Neodymium (Nd) is a shiny silvery-white metallic chemical element, with atomic number 60. Discovered in 1885 by C. A. von Welsbach, Neodymium is one of the Lanthanides series of related elements (whose atomic numbers run from 58 to 71). When it's heated in the presence of air, Nd reacts vigorously to form Nd2O3, an light blue oxide. That last sentence is crucial to this essay, so let me restate it in a form that is more correct technically: To a normal human eye, under daylight viewing conditions, Nd2O3 looks light blue. And that's an important fact.
Because of its color, Nd2O3 is a useful inner coating for light bulbs. When such bulbs are not lit, they have a telltale powder-blue color. When they are lit, their special coating filters out much of the dulling yellow cast produced ordinary light bulbs, producing a light that seems purer, more like sunlight. The diagram at the left shows the physical basis of these color effects. The black line shows the power spectrum of an ordinary tungsten filament light bulb. Notice that as the wavelength of light increases (left to right), the power emitted by the ordinary bulb steadily increases. The colorful spectrum in the diagram represents the power emitted by a bulb with a Nd2O3coating. The notch in the spectrum (from about 560 to 590 nm) represents the light that is filtered out (absorbed by) the bulb's coating. To a healthy, normal human eye such wavelengths look yellow or yellowish.
For more than a decade such bulbs were available only from small companies such as Verilux. But these bulbs have remained a well-kept secret --because of their cost and because there's never been a significant advertising campaign to educate consumers. All that may change now. The proverbial 600 pound gorilla of the light bulb industry entered what was a small, niche market. With a huge, sophisticated advertising campaign, General Electric (GE) introduced its Reveal© product line. An excerpt of a GE press release tells us
I'm not sure that I know exactly what "100% improvement" means, but it's not surprising that these bulbs do alter the way we see. After all, the bulbs' effects, and whatever financial gain they bring to GE, depend on old reliable human color vision.
In their television and print advertising, GE uses many different images to convey the benefits of their Reveal© bulbs. The figure at the left shows one GE's images, a side by side comparisons of a scene rendered under normal artificial illumination and under Reveal© illumination. The differences seem obvious, particularly for certain surfaces in the image --note which ones.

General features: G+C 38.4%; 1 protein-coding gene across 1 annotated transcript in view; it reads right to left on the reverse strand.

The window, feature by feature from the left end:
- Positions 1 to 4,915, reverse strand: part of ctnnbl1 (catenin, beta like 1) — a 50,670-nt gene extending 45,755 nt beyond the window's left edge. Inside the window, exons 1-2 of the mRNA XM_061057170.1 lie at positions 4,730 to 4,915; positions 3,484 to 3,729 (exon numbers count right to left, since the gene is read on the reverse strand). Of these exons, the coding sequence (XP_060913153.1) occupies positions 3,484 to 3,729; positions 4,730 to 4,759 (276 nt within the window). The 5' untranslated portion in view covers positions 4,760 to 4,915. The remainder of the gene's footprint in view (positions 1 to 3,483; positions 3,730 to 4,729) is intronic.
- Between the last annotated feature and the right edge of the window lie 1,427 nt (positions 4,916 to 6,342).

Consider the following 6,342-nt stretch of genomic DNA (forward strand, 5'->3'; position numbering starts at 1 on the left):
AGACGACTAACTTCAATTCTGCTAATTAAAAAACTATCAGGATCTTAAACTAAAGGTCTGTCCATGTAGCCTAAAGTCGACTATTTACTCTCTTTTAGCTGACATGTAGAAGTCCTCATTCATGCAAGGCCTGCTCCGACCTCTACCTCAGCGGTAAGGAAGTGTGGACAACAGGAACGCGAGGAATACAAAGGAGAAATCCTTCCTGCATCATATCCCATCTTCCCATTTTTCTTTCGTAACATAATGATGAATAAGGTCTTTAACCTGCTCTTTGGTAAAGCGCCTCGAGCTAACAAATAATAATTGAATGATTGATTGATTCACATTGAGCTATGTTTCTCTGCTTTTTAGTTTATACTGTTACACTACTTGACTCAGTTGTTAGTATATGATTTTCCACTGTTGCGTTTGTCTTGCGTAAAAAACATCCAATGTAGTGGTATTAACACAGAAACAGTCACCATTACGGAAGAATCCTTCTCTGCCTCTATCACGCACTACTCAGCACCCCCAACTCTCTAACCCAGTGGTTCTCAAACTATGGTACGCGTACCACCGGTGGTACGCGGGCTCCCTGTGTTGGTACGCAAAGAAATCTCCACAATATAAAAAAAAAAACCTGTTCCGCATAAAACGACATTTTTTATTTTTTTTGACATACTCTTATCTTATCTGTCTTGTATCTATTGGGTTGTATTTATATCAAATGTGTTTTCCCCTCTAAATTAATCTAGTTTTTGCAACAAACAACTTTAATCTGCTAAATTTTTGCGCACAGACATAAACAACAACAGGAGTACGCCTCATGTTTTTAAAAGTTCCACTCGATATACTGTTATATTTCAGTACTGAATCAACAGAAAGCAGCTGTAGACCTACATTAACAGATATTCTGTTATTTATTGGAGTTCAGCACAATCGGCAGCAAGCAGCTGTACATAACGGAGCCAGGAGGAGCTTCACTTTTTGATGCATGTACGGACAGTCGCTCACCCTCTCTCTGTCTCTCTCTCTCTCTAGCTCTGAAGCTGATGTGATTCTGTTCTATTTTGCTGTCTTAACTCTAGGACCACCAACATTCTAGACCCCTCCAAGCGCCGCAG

How can we know that any new bulb actually performs as advertised? In particular, how can we tell that it really would make objects look more natural, more like they would in normal daylight? The answer lies in a measure called the Color Rendering Index (CRI). A value of 100 on this index signifies that the illuminant (light source) will cause objects to look exactly as they would in natural outdoor sunlight. A lower CRI signifies that an illuminant "distorts" or shifts objects' colors.
To calculate the CRI for some new illuminant, that illuminant's effect on a set of standard surfaces is measured. Ordinarily, the samples comprise the eight standardized surfaces shown at the left. The samples are intermediate in saturation, and are spread throughout the range of hues that humans see. Sometimes, a more extensive set of samples may be used, such as samples that include "typical" Caucasian skin, or leaves.
Color rendering evaluates how the colors of surfaces will look when they are illuminated by a given light source. For example, depending upon the characteristics (spectrum) of the light source illuminating a "red" surface, that surface may be rendered (made to look) pinker, yellower, lighter or darker. As you know, the spectal distribution of light that is reflected from some surface depends upon two quantities:
the spectral reflectance of the surface, and
the spectral power of the source that illuminates that surface.
The computation of the CRI uses a mathematical model of a "standard" human eye's response to a spectral distribution of light. This model is based on a lot of psychophysical data, and essentially predicts the color that would be seen. The model characterizes the resulting color by a pair of numbers. These are coordinates in a color space developed by CIE, Commission Internationale De l'Eclairage (in English, the International Lighting Standards Commission).
Basically, for each sample surface, the difference is calculated between the predicted perceived color under some illuminant (such as a new light bulb) and the perceived color under natural daylight. Because the color space has been grounded on psychophysical measurements, each of these numerical differences corresponds to the perceptualdifference between colors.
Those resulting eight differences --one for each surface-- are summed and scaled to produce the index, which runs from 100% (for perfect match to colors seen in daylight) to 1%.
A lamp that generates a CRI of 80 renders colors more faithfully --that is more like daylight would-- than a lamp whose CRI is only 50. The Reveal© bulbs produce CRIs in the neighborhood of 92-93, considerably better than ordinary incandescent bulbs' CRI of 80-85. And, as you saw in the images of the closet (above), this improvement is especially signficant for particular "color" surfaces.
Here's a question that's worth pondering.: If the Reveal© bulbs actually make a difference as large as the one between the pair of closets (above), why --when you use a non-Reveal© bulb-- don't you notice how yellow it makes things appear?